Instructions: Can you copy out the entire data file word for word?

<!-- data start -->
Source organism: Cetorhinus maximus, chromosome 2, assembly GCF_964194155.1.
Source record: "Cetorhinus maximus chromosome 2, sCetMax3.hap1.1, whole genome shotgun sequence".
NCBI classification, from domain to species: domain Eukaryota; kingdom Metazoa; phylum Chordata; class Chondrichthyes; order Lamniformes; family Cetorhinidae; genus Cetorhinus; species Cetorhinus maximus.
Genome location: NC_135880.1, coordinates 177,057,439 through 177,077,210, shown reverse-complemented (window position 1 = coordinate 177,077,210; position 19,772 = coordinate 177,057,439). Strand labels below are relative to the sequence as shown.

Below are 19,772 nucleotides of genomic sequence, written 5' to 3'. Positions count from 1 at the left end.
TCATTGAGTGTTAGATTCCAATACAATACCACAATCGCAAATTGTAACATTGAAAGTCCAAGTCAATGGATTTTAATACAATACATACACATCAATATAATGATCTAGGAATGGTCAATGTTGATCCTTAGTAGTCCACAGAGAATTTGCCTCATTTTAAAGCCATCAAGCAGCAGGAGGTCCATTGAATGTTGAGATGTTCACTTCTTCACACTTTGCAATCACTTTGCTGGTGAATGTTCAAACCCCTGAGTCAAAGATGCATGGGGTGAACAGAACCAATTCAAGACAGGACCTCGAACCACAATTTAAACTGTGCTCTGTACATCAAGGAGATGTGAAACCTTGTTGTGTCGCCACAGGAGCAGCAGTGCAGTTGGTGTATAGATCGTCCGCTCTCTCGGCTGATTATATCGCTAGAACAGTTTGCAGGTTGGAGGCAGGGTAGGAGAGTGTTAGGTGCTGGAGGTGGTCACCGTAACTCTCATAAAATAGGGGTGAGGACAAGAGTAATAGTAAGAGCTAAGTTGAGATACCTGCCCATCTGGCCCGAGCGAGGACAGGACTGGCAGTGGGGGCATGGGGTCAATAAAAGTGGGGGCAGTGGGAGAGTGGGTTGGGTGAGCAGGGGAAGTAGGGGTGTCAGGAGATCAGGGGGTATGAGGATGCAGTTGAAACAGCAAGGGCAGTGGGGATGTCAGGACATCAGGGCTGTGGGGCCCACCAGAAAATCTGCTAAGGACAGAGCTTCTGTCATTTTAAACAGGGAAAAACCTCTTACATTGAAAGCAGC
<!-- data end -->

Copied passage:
Source organism: Cetorhinus maximus, chromosome 2, assembly GCF_964194155.1.
Source record: "Cetorhinus maximus chromosome 2, sCetMax3.hap1.1, whole genome shotgun sequence".
NCBI classification, from domain to species: domain Eukaryota; kingdom Metazoa; phylum Chordata; class Chondrichthyes; order Lamniformes; family Cetorhinidae; genus Cetorhinus; species Cetorhinus maximus.
Genome location: NC_135880.1, coordinates 177,057,439 through 177,077,210, shown reverse-complemented (window position 1 = coordinate 177,077,210; position 19,772 = coordinate 177,057,439). Strand labels below are relative to the sequence as shown.

Below are 19,772 nucleotides of genomic sequence, written 5' to 3'. Positions count from 1 at the left end.
TCATTGAGTGTTAGATTCCAATACAATACCACAATCGCAAATTGTAACATTGAAAGTCCAAGTCAATGGATTTTAATACAATACATACACATCAATATAATGATCTAGGAATGGTCAATGTTGATCCTTAGTAGTCCACAGAGAATTTGCCTCATTTTAAAGCCATCAAGCAGCAGGAGGTCCATTGAATGTTGAGATGTTCACTTCTTCACACTTTGCAATCACTTTGCTGGTGAATGTTCAAACCCCTGAGTCAAAGATGCATGGGGTGAACAGAACCAATTCAAGACAGGACCTCGAACCACAATTTAAACTGTGCTCTGTACATCAAGGAGATGTGAAACCTTGTTGTGTCGCCACAGGAGCAGCAGTGCAGTTGGTGTATAGATCGTCCGCTCTCTCGGCTGATTATATCGCTAGAACAGTTTGCAGGTTGGAGGCAGGGTAGGAGAGTGTTAGGTGCTGGAGGTGGTCACCGTAACTCTCATAAAATAGGGGTGAGGACAAGAGTAATAGTAAGAGCTAAGTTGAGATACCTGCCCATCTGGCCCGAGCGAGGACAGGACTGGCAGTGGGGGCATGGGGTCAATAAAAGTGGGGGCAGTGGGAGAGTGGGTTGGGTGAGCAGGGGAAGTAGGGGTGTCAGGAGATCAGGGGGTATGAGGATGCAGTTGAAACAGCAAGGGCAGTGGGGATGTCAGGACATCAGGGCTGTGGGGCCCACCAGAAAATCTGCTAAGGACAGAGCTTCTGTCATTTTAAACAGGGAAAAACCTCTTACATTGAAAGCAGC